Every weekday morning hurrying tech workers rush out, hundreds at a time, from Shoreditch High Street station in East London, turning left down Bethnal Green Road, past Boxpark Shoreditch, clutching cups of take-away coffee, ready for eight hours of keyboard-stabbing. None of them realises, as they head towards their desks and computers, that as they stride towards the road junction they are stepping through the ghosts of burly labourers in long leather aprons and red stocking caps: that where today they are dodging buses, cars and lorries as they try to cross the road, if they fell back two and a half centuries through a wormhole in time they would be dodging men rolling butts and hogsheads of beer, and skirting vats filled with maturing porter, the air carrying the satisfying scents of hops and malt rather than diesel exhaust.
More than 150 years of sometimes frenetic development has altered swaths of London’s streetscape so much that plotting what once stood where has seemed sometimes impossible. This is particularly true in Shoreditch, where the driving through of Commercial Street and Great Eastern Street and the building of the Bishopsgate rail terminus in the 19th century meant streets and buildings were rubbed from existence like timetravellers who murdered their grandfathers. Happily, it is getting easier to reimagine the past, with websites now running that overlay and underlay old maps from earlier centuries on modern satellite photographs. Thus, through the artful alliance of messers Horwood ( 18th-century mapmaker), Bryn and Page (20th-century Google-makers), we can say that the long-disappeared Bell Brewery, for a couple of centuries credited (wrongly) as the place where porter was invented, was slap where Bethnal Green Road now meets Shoreditch High Street. Stand in the box junction here with the Pret sandwich shop at your back and you are staring straight down where the entrance to the brewery yard was – now covered by the eight-storey Tea Building, once a bacon-curing factory, then a tea warehouse, now studios and offices. Don’t stand in the road too long pondering the past, though, or you’ll get either a No 26 bus or a hipster on a fixed-wheel bicycle up the jacksie.
Just over 250 yards west of the site of the former brewery is the Old Blue Last, which was once a Bell Brewery tied house. (A last is the foot-shaped cobbler’s form over which he constructs a shoe.) It passed into the hands of Truman’s of the nearby Black Eagle brewery in Brick Lane in 1816 when the men then running the Bell Brewery, Thomas Marlborough Pryor and Robert Pryor, members of a family of Quaker brewers and maltsters from Baldock in Hertfordshire, unable to renew their lease on the brewery site, instead merged their business with Truman’s.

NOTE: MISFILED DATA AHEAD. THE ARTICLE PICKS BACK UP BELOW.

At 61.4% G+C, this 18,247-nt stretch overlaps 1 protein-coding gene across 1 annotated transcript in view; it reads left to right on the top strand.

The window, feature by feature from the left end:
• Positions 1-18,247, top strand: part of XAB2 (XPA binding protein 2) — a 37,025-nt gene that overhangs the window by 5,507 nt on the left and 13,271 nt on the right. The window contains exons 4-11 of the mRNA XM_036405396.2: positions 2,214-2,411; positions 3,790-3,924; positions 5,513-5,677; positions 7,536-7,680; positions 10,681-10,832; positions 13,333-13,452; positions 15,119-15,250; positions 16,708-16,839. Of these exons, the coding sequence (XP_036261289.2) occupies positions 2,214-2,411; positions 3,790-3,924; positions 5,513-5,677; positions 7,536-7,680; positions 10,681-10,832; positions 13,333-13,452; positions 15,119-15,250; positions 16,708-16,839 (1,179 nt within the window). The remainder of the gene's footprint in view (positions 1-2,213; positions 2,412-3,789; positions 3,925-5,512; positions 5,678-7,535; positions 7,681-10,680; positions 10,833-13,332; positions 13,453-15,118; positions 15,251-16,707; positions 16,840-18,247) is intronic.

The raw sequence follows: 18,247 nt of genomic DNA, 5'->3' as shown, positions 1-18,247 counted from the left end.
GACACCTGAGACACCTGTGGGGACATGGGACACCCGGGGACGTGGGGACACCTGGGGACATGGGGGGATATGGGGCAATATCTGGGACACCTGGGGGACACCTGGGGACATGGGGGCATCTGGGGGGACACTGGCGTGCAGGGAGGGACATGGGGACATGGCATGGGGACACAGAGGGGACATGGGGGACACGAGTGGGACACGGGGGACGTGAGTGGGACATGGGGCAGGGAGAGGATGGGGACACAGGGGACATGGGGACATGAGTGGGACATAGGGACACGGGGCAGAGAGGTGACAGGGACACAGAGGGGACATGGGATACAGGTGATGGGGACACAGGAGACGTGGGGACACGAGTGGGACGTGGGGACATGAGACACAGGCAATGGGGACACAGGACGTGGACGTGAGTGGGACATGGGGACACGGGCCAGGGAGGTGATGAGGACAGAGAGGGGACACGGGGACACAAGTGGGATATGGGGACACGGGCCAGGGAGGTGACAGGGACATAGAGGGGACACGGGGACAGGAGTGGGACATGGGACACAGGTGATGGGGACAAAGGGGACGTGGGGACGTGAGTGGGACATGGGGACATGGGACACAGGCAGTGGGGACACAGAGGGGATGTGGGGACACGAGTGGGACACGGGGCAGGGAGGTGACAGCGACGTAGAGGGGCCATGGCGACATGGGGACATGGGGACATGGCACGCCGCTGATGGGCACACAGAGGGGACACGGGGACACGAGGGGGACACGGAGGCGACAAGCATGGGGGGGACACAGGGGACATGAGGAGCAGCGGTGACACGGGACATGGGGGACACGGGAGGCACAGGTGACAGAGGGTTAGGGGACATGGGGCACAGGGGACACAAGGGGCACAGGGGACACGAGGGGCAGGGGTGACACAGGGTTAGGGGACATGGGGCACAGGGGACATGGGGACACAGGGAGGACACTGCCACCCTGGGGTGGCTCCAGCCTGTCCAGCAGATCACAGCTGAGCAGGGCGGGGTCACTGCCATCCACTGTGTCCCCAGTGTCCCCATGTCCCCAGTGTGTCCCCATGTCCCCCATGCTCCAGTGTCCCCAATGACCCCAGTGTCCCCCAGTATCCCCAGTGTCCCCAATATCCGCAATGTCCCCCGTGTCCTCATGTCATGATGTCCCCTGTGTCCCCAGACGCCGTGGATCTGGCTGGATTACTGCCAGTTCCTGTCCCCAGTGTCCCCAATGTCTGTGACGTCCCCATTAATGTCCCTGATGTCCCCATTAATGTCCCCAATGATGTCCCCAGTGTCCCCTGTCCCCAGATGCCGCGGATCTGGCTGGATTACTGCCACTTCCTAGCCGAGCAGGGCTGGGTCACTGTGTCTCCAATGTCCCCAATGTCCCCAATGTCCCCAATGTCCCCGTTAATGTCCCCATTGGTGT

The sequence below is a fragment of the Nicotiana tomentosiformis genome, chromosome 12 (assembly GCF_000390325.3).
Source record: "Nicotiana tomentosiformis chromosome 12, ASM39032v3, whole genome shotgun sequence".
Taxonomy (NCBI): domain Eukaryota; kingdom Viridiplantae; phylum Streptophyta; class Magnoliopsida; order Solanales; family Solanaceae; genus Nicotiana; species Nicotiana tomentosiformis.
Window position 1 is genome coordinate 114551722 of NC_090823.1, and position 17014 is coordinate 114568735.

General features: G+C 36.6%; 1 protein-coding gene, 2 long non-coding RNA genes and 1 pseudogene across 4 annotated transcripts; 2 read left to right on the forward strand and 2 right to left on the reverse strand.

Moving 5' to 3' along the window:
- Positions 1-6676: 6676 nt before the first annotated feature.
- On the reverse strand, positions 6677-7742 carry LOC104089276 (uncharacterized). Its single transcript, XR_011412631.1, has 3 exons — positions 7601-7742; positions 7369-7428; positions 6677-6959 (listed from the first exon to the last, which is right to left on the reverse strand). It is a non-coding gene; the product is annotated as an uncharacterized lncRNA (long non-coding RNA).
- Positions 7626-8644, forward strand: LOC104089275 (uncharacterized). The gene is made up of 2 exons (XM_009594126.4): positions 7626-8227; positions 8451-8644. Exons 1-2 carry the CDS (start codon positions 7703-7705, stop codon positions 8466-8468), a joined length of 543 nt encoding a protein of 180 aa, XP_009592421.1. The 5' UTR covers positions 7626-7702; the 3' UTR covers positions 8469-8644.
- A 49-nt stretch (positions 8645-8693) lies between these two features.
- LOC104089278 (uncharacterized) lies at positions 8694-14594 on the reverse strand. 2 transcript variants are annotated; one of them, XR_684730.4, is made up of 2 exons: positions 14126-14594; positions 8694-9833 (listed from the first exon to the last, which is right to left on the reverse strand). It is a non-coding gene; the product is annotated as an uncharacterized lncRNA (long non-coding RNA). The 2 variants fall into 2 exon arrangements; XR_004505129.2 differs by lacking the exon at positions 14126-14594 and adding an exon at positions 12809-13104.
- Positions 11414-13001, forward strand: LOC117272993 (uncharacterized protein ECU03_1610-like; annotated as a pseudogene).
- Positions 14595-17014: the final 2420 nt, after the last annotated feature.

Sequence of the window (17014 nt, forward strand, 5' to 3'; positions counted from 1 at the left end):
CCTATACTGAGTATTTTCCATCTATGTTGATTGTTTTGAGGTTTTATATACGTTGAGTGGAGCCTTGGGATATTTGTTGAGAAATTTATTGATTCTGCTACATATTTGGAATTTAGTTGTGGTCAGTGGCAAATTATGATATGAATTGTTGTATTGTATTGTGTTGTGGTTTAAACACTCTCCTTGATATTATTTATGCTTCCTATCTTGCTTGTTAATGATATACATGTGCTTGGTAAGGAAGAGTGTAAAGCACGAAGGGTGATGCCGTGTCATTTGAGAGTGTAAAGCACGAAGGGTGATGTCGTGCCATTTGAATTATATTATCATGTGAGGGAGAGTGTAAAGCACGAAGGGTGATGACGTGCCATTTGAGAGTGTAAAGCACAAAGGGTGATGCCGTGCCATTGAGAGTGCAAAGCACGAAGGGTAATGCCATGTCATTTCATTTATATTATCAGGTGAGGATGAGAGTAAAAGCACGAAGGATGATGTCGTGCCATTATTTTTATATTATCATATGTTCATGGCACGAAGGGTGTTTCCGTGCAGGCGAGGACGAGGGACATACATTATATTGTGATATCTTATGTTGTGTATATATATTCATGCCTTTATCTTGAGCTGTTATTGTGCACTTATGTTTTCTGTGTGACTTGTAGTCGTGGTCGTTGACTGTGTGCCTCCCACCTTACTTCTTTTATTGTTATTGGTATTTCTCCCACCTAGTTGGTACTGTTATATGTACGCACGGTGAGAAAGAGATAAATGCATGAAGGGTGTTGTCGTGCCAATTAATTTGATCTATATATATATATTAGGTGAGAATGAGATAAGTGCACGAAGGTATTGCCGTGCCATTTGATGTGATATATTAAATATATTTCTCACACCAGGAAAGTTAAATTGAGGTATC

It has been claimed on the pub’s behalf that it was built in 1700, though it does not seem to appear on any early maps, and also that it was built on the site of John Burbage’s Theatre in Curtain Road, where both Marlow’s Faustus and Shakespeare’s earliest plays were performed (it wasn’t: the Theatre was north of New Inn Yard, the Blue Last is on the south side). It was also claimed that the Old Blue Last was the first pub to sell porter, presumably based on the inaccurate story that porter was invented at the Bell brewery by the Harwood family, brewers there from around 1702 to 1762. The first known mention of the Blue Last in connection with the history of porter appears in 1811 in, bizarrely, a book called Arithmetical Questions on a New Plan, by William Butler, “teacher of writing, accounts and geography in ladies’ schools”. Butler repeated the story that the Harwoods had invented porter, alias entire butt, and added that “Entire butt beer was first retailed at the Blue Last, Curtain Road, and the intercourse between that public house and the Bell Brewhouse has continued ever since without intermission.”
The original Blue Last was demolished in 1876 when Great Eastern Street was built, and a new pub erected in its place on what was now a corner site. On the back wall, visible from Great Eastern Street, Truman’s placed a large sign repeating the claim that the pub was “the first house where porter was sold.” I probably first drank in the pub in the 1980s, when both it and Shoreditch were run-down and scruffy: if the Blue Last didn’t actually had a stripper performing occasionally itself, there were several pubs nearby that did. I was there for the history, of course, hem hem, and additionally the Blue Last was handily close both for the Pitfield beer shop nearby, one of the few retailers of rare and obscure beers at the time, and the many typesetting firms in the area around the Old Street roundabout, which made Shoreditch and Hoxton a designery hangout long before any coms had been dotted. At least two magazine companies I worked for had their typesetting done in the area, which meant, since Sir Tim Berners-Lee was still but a lad with dreams, taking a taxi over from the office in West London to pass proofs.
Some time in the past ten years the “first porter pub” sign seems to have vanished from the Blue Last’s back wall, or been painted over/covered up. However, there is still an enormous Truman’s mirror ruling the back-bar area, and meanwhile the fortunes of both the Blue Last and Shoreditch have risen and risen as it and its locality have become hipster havens. There wasn’t a porter on sale when I called by a few weeks ago, but they did have a draught stout that wasn’t Guinness, and since I was looking for some liquid history, that was welcome enough.